Zak Waters – Photographer
Zak Waters is an award-winning photographer. He’s worked for the BBC, The Guardian and M&C Saatchi. Having been a self-employed photographer all his working life, a few years ago he decided to become a teacher to give something back to the next generation of photographers. He won an award for that too. Now, based at Folkestone’s The Edge School of Creative and Business, Zak has taken to his next solo project of photographing the town during lockdown. Folkelife caught up with him.
“I was brought up in the North East of England, so I’m a red and white Sunderland boy. I’d been living and working in London since leaving University in Newcastle and my partner and I decided we wanted to move. So we moved to Canterbury with the kids and started discovering Kent. We came to Folkestone, but went to other places too. Then about 6 years ago, I wanted to get a ‘proper job’. I’d been a freelancer, a self-employed photographer, all my working life. But I wanted to do something else, give something back in a way.
“My photographic career had been great. I’ve won lots of awards and be recognised in many different arenas. I’ve always done more than photography though, I’ve investigated stories and doing a lot of work that I didn’t consider work! I’d mentored younger photographers, and done work for charities and the like, so teaching seemed a sensible career decision.”
The Edge school of creative and Business
“I had applied for an education PCGE and went to Canterbury to give a presentation as part of my application. I didn’t get it! The system needed a lot of English teachers at the time so I didn’t get a place. But, one of the people listening to my presentation told me about a new college they were setting up in Folkestone. Education was changing, and there’s a great need to have people from industry to teach. This guy asked if I would consider applying for one of the jobs they were offering. The only thing was the deadline was that evening!
“Well, I went online and applied for it. I got an interview, and actually got the job! I was living in London at the time and had 3 months to sort myself out, get down to Folkestone and start teaching a course at The Edge, Folkestone College.”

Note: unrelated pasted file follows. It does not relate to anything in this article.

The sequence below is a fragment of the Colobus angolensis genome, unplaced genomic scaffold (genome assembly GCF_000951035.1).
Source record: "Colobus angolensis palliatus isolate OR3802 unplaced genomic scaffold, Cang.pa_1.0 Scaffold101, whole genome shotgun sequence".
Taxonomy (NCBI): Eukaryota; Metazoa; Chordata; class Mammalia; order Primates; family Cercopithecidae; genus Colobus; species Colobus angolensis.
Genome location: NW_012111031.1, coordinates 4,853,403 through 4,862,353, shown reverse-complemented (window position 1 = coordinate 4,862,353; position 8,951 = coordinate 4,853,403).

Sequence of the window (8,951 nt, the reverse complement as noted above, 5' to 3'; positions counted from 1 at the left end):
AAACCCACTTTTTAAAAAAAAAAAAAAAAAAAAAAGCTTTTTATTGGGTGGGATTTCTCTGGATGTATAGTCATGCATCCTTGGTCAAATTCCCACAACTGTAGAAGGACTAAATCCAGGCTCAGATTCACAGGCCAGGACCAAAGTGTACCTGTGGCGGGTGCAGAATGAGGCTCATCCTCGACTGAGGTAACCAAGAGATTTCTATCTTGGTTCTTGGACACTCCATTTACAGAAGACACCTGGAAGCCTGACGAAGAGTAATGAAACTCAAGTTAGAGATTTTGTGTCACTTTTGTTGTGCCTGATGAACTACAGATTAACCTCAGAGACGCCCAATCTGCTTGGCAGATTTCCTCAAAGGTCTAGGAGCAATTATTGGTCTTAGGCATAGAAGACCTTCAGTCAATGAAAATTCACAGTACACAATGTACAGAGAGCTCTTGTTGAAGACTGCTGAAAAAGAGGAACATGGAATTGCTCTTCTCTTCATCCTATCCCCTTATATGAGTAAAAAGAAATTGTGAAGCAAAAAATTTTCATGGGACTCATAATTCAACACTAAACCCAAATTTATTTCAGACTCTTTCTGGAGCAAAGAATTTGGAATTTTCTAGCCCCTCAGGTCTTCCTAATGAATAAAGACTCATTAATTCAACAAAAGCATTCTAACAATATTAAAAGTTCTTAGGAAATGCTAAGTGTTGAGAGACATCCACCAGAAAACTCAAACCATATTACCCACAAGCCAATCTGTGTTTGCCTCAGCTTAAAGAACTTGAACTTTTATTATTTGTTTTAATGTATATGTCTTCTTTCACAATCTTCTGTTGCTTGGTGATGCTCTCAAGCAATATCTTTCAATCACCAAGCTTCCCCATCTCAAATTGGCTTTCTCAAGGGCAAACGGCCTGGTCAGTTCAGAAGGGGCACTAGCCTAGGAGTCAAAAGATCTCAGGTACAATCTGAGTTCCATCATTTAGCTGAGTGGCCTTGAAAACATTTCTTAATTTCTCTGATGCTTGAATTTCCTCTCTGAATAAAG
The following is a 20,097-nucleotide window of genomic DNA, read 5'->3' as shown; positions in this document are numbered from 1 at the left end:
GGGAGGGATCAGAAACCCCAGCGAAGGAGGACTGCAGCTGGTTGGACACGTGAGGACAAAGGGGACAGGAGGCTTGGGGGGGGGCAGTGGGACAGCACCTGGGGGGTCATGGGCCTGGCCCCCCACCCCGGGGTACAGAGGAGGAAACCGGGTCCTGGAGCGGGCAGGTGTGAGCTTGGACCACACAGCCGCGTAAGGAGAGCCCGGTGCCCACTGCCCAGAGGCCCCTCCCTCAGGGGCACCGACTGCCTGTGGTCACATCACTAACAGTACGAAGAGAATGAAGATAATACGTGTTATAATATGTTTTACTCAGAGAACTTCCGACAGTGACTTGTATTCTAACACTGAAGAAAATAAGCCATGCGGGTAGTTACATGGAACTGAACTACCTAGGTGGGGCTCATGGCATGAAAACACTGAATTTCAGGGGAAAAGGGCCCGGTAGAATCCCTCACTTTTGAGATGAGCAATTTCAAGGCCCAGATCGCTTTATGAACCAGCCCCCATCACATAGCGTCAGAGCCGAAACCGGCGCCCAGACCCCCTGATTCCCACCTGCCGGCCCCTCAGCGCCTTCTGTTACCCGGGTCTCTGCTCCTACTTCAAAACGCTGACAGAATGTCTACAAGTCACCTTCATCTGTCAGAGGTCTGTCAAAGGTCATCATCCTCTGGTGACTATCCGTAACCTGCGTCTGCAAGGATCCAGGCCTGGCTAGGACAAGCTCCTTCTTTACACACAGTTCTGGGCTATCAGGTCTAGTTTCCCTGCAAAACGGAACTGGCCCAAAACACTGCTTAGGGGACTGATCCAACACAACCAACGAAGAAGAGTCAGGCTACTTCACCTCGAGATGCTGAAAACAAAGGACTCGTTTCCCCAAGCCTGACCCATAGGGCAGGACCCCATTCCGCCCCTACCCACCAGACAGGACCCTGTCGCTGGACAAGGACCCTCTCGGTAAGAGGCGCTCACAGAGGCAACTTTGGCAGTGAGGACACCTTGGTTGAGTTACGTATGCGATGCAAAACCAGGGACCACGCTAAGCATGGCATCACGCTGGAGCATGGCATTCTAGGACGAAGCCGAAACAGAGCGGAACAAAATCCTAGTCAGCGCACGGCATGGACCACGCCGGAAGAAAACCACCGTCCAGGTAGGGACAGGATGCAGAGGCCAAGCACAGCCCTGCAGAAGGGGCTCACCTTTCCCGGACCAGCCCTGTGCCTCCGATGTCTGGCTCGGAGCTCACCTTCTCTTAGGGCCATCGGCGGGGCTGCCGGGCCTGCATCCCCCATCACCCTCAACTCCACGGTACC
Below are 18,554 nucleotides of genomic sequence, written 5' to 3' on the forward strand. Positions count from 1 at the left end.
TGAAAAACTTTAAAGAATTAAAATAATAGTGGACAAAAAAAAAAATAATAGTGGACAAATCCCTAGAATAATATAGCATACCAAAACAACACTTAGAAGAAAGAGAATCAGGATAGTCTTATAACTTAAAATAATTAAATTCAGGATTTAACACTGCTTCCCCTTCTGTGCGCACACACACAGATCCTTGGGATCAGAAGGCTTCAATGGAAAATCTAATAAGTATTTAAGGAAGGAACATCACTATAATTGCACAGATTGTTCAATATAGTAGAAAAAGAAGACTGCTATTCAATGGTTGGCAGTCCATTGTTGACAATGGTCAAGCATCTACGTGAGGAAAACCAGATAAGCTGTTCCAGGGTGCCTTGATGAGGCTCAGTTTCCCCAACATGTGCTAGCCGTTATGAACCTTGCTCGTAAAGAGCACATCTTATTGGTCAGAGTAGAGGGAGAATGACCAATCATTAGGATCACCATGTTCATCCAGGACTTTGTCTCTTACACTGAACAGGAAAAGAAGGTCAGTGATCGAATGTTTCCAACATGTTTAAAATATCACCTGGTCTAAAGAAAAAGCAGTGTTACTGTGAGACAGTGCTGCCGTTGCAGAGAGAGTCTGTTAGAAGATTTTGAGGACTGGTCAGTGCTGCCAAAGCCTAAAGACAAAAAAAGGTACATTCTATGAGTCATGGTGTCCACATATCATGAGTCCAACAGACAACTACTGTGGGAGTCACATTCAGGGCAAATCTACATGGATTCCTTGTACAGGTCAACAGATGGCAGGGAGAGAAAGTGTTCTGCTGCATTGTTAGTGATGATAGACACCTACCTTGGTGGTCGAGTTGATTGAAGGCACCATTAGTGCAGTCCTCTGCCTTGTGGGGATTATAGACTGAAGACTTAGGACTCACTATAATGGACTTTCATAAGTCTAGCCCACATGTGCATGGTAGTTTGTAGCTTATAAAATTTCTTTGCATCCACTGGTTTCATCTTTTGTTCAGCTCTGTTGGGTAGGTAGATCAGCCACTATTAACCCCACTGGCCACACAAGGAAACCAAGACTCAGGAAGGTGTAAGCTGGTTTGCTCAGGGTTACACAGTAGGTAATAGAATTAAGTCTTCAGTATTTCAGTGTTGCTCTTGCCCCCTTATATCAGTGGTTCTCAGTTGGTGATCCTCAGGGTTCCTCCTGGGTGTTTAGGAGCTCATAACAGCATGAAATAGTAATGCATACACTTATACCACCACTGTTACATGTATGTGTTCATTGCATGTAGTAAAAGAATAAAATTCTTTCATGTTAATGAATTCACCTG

The perfect remedy
“Once I got the hang of teaching, this turned out to be the perfect remedy for what I needed in my life. I wanted my students to put into practice everything I did in my working life as a photographer. This evolved into how we worked with the community – and still do. We work with The Rainbow Centre who support the homeless in Folkestone. We work with local businesses too. There would be an empty shop we’d get hold of to put on an exhibition. We did so many of these that ‘proper’ people started asking us to do exhibitions. There was one planned with Folkestone Library but coronavirus has got in the way of that. Hopefully that will happen next year instead.”
first class teacher
“I won the Kent Further Education Teacher of the Year award in 2018. My students, they’re great, they come back to see me with First Class Honours degrees, and I knew them when they were quiet little 16 year olds! The grades my students get are twice the average for photography – the get into the best universities, and their first choice ones too.
“Studying photography can lead to so many different places. It’s one of the top courses to do in the creative industries. I send students off to be designers, interior designers, graphic designers, photographers, you know, anything! Fashion photographers… they go on to be someone, and do something.”
“Obviously, with the coronavirus, teaching has had to change a lot. My students had nearly completed their studies for the year, but needed to finish their work. A lot of things have been done online but work doesn’t stop just because we’ve all been told to stay at home.
“I had done a series of photos of portraits through glass. Glass has a really interesting affect on photographs. So I thought, things are so quiet, we’re stuck in our homes, wouldn’t it be interesting to see people as a vision out onto the world. Obviously, in keeping with the lockdown rules, I went on my daily walk to find people looking out of their windows. I put a few pictures on Facebook, on We Love Folkestone, and then Academy FM Folkestone got involved. After doing a couple of interviews with them I turned up on the local paper!”
“I’ve set rules to this project. Mostly, people need to be behind glass. It shows it as a barrier to the world, it’s a surreal experience. And, when we look back on this in a year, we might still be here like this, but it will certainly be surreal. I find it hard to look on this as a ‘happy’ period. So many people have died. It’s not happy. So it’s important that the photos reflect that. I still need to get more portraits too. I’ve got over 140 at the moment, but I know from experience that to get enough great photos, you need to take a lot more!
“The thing is, as the story changes, the portraits develop to reflect that. But this is our life now. The virus is here to stay, and it’s how we behave will be how we can control it. The photos document the developments in our management of the virus.”
“We’re going to publish these photos, when I’ve got a conclusion to my narrative. I looked around and thought who locally can help me create a book? Strange Cargo was such an obvious choice. They are local, they have the knowledge of how to publish great art books, and also, they have that community connection that I’ve worked so hard to instill in my students. It makes perfect sense. So when we come out of this, we’ll have a book, and a new collaboration!”